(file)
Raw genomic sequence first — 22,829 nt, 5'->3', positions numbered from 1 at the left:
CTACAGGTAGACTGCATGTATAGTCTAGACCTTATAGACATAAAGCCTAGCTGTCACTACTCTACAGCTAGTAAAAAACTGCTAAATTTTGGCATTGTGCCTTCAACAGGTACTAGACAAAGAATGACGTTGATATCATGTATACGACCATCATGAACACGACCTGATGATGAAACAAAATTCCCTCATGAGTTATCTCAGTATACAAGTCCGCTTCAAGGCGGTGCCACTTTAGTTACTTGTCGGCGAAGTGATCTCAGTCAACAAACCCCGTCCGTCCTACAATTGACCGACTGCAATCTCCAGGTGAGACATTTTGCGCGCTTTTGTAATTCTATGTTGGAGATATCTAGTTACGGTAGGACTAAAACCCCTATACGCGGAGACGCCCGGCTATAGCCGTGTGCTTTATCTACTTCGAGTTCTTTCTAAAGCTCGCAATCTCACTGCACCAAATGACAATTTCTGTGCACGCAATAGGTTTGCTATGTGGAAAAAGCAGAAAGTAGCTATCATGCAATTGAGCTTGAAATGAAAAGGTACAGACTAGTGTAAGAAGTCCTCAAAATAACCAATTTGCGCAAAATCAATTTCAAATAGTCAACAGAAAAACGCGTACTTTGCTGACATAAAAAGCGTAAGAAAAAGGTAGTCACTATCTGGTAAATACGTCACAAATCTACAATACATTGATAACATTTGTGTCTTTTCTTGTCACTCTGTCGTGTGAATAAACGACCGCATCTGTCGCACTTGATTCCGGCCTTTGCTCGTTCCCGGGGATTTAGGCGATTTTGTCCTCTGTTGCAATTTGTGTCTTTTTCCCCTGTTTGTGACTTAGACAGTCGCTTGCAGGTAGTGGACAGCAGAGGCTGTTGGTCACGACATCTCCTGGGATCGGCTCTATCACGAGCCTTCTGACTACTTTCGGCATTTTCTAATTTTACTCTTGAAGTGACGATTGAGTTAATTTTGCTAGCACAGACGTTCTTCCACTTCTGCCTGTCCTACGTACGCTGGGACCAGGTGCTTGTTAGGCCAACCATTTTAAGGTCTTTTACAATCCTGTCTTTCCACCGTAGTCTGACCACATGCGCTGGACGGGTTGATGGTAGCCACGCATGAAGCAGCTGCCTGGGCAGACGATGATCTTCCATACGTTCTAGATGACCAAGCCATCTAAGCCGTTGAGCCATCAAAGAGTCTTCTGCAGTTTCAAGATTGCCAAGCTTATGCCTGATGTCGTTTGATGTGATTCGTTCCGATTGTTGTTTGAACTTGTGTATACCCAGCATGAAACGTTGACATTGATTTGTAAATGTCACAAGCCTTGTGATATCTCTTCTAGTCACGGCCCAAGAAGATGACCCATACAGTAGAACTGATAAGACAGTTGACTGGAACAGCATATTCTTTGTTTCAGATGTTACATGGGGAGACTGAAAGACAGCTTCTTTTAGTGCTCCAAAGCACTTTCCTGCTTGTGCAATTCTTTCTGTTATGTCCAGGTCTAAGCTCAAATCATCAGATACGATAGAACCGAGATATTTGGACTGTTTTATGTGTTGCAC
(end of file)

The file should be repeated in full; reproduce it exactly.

Raw genomic sequence first — 22,829 nt, 5'->3', positions numbered from 1 at the left:
CTACAGGTAGACTGCATGTATAGTCTAGACCTTATAGACATAAAGCCTAGCTGTCACTACTCTACAGCTAGTAAAAAACTGCTAAATTTTGGCATTGTGCCTTCAACAGGTACTAGACAAAGAATGACGTTGATATCATGTATACGACCATCATGAACACGACCTGATGATGAAACAAAATTCCCTCATGAGTTATCTCAGTATACAAGTCCGCTTCAAGGCGGTGCCACTTTAGTTACTTGTCGGCGAAGTGATCTCAGTCAACAAACCCCGTCCGTCCTACAATTGACCGACTGCAATCTCCAGGTGAGACATTTTGCGCGCTTTTGTAATTCTATGTTGGAGATATCTAGTTACGGTAGGACTAAAACCCCTATACGCGGAGACGCCCGGCTATAGCCGTGTGCTTTATCTACTTCGAGTTCTTTCTAAAGCTCGCAATCTCACTGCACCAAATGACAATTTCTGTGCACGCAATAGGTTTGCTATGTGGAAAAAGCAGAAAGTAGCTATCATGCAATTGAGCTTGAAATGAAAAGGTACAGACTAGTGTAAGAAGTCCTCAAAATAACCAATTTGCGCAAAATCAATTTCAAATAGTCAACAGAAAAACGCGTACTTTGCTGACATAAAAAGCGTAAGAAAAAGGTAGTCACTATCTGGTAAATACGTCACAAATCTACAATACATTGATAACATTTGTGTCTTTTCTTGTCACTCTGTCGTGTGAATAAACGACCGCATCTGTCGCACTTGATTCCGGCCTTTGCTCGTTCCCGGGGATTTAGGCGATTTTGTCCTCTGTTGCAATTTGTGTCTTTTTCCCCTGTTTGTGACTTAGACAGTCGCTTGCAGGTAGTGGACAGCAGAGGCTGTTGGTCACGACATCTCCTGGGATCGGCTCTATCACGAGCCTTCTGACTACTTTCGGCATTTTCTAATTTTACTCTTGAAGTGACGATTGAGTTAATTTTGCTAGCACAGACGTTCTTCCACTTCTGCCTGTCCTACGTACGCTGGGACCAGGTGCTTGTTAGGCCAACCATTTTAAGGTCTTTTACAATCCTGTCTTTCCACCGTAGTCTGACCACATGCGCTGGACGGGTTGATGGTAGCCACGCATGAAGCAGCTGCCTGGGCAGACGATGATCTTCCATACGTTCTAGATGACCAAGCCATCTAAGCCGTTGAGCCATCAAAGAGTCTTCTGCAGTTTCAAGATTGCCAAGCTTATGCCTGATGTCGTTTGATGTGATTCGTTCCGATTGTTGTTTGAACTTGTGTATACCCAGCATGAAACGTTGACATTGATTTGTAAATGTCACAAGCCTTGTGATATCTCTTCTAGTCACGGCCCAAGAAGATGACCCATACAGTAGAACTGATAAGACAGTTGACTGGAACAGCATATTCTTTGTTTCAGATGTTACATGGGGAGACTGAAAGACAGCTTCTTTTAGTGCTCCAAAGCACTTTCCTGCTTGTGCAATTCTTTCTGTTATGTCCAGGTCTAAGCTCAAATCATCAGATACGATAGAACCGAGATATTTGGACTGTTTTATGTGTTGCAC